Spectacular rooftop forest planned for old court house in Southwark

A former crown court is set to transformed into an office block with a rooftop forest – and home for more than 100 trees, 10,000 plants and a colony of stag beetles. 

The Roots in the Sky project at what was Blackfriars Crown Court – until December 2019 – will cost an estimated £180 million and will also include 385,000 square feet of office space as well as a rooftop bar, restaurant and swimming pool. 

The plan is to have separate entrances for members of the public, who will have access to the rooftop woodland covering 1.4 acres, as well as spectacular views of The Shard and the City of London.

The aim is to get green-fingered members of the community involved in planting, and to grant access to potting sheds and seedbanks and even a community barn. 

Some 1,300 tonnes of soil will need to be brought up to the roof of a building which first saw life as a printworks in the 1960s. 

Property developers Fabrix, who have been given the go-ahead for the scheme by Southwark council, believe the new project will help contribute to London’s goal of reaching net zero by 2030, and attract various forms of wildlife to make the rooftop forest their home. 

Clive Nichol, chief executive of Fabrix, said: “Roots in the Sky represents a step-change for the future of the office market – an office building that works not just for a progressive occupier but also for the local community and wider London. “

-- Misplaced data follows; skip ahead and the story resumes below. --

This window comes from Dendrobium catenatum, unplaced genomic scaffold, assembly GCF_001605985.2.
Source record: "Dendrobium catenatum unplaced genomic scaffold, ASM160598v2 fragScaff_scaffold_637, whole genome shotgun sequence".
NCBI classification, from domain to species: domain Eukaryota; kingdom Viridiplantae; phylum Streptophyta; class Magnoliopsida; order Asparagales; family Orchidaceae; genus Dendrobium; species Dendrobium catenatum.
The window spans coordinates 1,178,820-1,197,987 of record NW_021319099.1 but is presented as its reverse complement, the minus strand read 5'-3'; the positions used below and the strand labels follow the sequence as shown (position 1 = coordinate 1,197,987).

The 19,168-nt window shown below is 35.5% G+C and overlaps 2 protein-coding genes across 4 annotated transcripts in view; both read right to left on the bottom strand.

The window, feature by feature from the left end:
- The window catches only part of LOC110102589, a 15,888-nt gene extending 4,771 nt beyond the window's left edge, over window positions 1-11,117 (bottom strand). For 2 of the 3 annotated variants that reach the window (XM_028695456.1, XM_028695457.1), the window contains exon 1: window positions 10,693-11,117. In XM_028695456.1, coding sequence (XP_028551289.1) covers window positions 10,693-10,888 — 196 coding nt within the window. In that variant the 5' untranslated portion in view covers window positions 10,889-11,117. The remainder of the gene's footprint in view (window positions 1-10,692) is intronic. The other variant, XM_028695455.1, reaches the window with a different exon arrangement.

The seven-storey building stands in Pocock Street near the Southwark London Underground station.

Blackfriars Crown Court was part of a swathe of court buildings sold by the UK government, and has not been without controversy.  Some within the legal profession have said the government’s sales of such buildings had contributed to a backlog of court cases. 

The Roof in the Sky building will include its own water capture and irrigation system to meet all the plant’s needs on its roof. 

Work is due to begin in January, with the companies Mace and Erith involved in construction.

Pictured top: A building set to be transformed by ‘Roots in the Sky’ (All images: Sheppard Robson Architects / Fabrix)

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